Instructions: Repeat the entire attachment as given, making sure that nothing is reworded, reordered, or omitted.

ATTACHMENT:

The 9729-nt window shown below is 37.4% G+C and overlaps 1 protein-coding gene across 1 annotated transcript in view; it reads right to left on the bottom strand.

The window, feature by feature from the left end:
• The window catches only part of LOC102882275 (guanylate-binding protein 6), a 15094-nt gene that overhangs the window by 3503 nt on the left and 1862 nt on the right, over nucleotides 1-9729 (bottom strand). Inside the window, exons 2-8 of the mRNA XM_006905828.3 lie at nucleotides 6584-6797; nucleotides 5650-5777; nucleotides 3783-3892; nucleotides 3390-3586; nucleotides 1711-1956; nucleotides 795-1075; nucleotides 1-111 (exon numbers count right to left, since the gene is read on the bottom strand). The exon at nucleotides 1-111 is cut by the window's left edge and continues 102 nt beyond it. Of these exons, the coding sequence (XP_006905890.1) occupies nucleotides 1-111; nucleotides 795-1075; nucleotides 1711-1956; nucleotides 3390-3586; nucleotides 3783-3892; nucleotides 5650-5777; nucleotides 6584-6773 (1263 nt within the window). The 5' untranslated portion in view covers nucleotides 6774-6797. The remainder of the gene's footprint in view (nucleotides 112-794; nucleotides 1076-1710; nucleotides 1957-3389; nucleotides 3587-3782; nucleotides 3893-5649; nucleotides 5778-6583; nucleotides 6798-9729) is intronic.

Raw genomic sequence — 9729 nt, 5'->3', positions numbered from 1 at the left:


The 9729-nt window shown below is 37.4% G+C and overlaps 1 protein-coding gene across 1 annotated transcript in view; it reads right to left on the bottom strand.

The window, feature by feature from the left end:
• The window catches only part of LOC102882275 (guanylate-binding protein 6), a 15094-nt gene that overhangs the window by 3503 nt on the left and 1862 nt on the right, over nucleotides 1-9729 (bottom strand). Inside the window, exons 2-8 of the mRNA XM_006905828.3 lie at nucleotides 6584-6797; nucleotides 5650-5777; nucleotides 3783-3892; nucleotides 3390-3586; nucleotides 1711-1956; nucleotides 795-1075; nucleotides 1-111 (exon numbers count right to left, since the gene is read on the bottom strand). The exon at nucleotides 1-111 is cut by the window's left edge and continues 102 nt beyond it. Of these exons, the coding sequence (XP_006905890.1) occupies nucleotides 1-111; nucleotides 795-1075; nucleotides 1711-1956; nucleotides 3390-3586; nucleotides 3783-3892; nucleotides 5650-5777; nucleotides 6584-6773 (1263 nt within the window). The 5' untranslated portion in view covers nucleotides 6774-6797. The remainder of the gene's footprint in view (nucleotides 112-794; nucleotides 1076-1710; nucleotides 1957-3389; nucleotides 3587-3782; nucleotides 3893-5649; nucleotides 5778-6583; nucleotides 6798-9729) is intronic.

Raw genomic sequence — 9729 nt, 5'->3', positions numbered from 1 at the left: